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I just slip the clutch on downshift. I stopped blipping the throttle with last two bikes, that I used (Tuono V4) and use now (ZX-6R 2019) on the track.
 

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So do you still blip down on the street then? Or lean on the slipper?
Always blip. It’s good practice. Especially after reading Twist..
 

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Sidenote:

Wtf is happening when I have to come to a quick stop, I clutch in, and my tranny makes a clicking noise? I try to downshift while stopping 99% of the time. Seems as though the tranny is never fully disconnected from the final drive? Is it chain slap (it’s properly adjusted)?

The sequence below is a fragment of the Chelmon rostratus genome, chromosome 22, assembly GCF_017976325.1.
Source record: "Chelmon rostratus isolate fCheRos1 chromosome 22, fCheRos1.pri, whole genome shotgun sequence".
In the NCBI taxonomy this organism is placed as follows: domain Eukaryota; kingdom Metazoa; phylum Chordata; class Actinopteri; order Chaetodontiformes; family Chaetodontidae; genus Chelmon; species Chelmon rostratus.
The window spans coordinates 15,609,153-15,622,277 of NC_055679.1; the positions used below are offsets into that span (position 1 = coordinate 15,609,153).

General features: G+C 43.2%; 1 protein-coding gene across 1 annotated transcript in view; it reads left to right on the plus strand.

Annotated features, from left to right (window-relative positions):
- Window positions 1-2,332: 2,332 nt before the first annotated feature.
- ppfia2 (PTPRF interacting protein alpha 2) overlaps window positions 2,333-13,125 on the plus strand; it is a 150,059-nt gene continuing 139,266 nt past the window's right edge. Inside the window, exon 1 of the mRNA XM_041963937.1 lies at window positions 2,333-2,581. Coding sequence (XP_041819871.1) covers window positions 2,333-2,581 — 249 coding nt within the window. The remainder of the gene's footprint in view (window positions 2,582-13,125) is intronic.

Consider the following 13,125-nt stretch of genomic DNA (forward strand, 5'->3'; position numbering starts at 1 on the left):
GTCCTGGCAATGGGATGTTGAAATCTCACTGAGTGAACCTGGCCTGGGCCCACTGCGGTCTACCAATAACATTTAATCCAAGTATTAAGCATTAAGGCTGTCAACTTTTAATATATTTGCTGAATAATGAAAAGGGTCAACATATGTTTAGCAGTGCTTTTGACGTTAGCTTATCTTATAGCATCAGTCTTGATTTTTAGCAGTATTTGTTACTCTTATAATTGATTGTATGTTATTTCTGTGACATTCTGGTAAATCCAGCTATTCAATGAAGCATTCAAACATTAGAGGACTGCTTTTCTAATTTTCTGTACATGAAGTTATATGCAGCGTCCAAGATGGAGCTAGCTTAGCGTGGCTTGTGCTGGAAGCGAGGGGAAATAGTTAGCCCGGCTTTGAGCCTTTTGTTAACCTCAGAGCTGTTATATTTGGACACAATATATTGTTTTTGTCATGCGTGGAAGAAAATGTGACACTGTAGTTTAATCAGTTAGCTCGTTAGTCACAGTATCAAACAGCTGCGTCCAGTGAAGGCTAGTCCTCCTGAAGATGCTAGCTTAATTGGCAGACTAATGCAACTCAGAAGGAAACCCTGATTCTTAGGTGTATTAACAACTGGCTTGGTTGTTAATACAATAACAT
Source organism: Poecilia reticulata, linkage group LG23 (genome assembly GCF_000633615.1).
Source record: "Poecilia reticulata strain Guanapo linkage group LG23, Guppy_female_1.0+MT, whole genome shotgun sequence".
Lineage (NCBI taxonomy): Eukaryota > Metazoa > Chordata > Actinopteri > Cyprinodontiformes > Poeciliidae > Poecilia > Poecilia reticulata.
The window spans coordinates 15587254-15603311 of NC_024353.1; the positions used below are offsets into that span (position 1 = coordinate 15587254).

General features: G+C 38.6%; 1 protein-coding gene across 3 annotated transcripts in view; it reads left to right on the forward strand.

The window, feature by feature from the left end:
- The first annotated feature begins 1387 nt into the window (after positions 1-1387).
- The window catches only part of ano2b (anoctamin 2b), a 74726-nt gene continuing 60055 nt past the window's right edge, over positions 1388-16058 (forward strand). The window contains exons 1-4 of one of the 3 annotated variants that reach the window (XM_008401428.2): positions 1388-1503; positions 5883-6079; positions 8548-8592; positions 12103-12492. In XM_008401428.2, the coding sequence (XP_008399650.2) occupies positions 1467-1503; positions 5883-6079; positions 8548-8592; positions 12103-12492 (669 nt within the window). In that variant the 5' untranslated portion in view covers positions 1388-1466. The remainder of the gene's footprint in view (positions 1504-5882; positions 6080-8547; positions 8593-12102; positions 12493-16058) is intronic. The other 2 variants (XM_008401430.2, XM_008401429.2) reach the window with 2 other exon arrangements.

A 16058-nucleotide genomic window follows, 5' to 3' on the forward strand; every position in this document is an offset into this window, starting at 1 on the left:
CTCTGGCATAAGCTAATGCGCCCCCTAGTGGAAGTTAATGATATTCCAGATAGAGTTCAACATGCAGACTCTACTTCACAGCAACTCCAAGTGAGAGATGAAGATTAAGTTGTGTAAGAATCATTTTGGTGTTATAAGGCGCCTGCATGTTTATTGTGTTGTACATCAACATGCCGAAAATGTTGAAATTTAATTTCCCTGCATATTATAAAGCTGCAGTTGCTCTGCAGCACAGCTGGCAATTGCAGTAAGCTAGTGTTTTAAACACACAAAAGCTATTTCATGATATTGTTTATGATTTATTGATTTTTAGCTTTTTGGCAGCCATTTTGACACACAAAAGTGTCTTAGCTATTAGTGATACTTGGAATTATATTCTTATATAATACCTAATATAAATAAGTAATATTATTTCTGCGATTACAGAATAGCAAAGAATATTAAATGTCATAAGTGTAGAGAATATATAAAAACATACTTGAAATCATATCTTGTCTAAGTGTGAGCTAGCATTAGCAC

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Sidenote:

Wtf is happening when I have to come to a quick stop, I clutch in, and my tranny makes a clicking noise? I try to downshift while stopping 99% of the time. Seems as though the tranny is never fully disconnected from the final drive? Is it chain slap (it’s properly adjusted)?
^^master link? Kink in chain? Bad front sprocket?
Kinky tranny :O
 

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Hi all. First post :)

I’ve recently bought a brand new 2019 zx6r KRT. As far as I can tell from research, it has a slipper clutch.

Now I’ve never ridden a bike with a slipper clutch before, however I have owned several Super and Suoersport bikes in the past (this is my first return to bikes in over ten years) and was semi competent at blipping and downshifting so no major drama.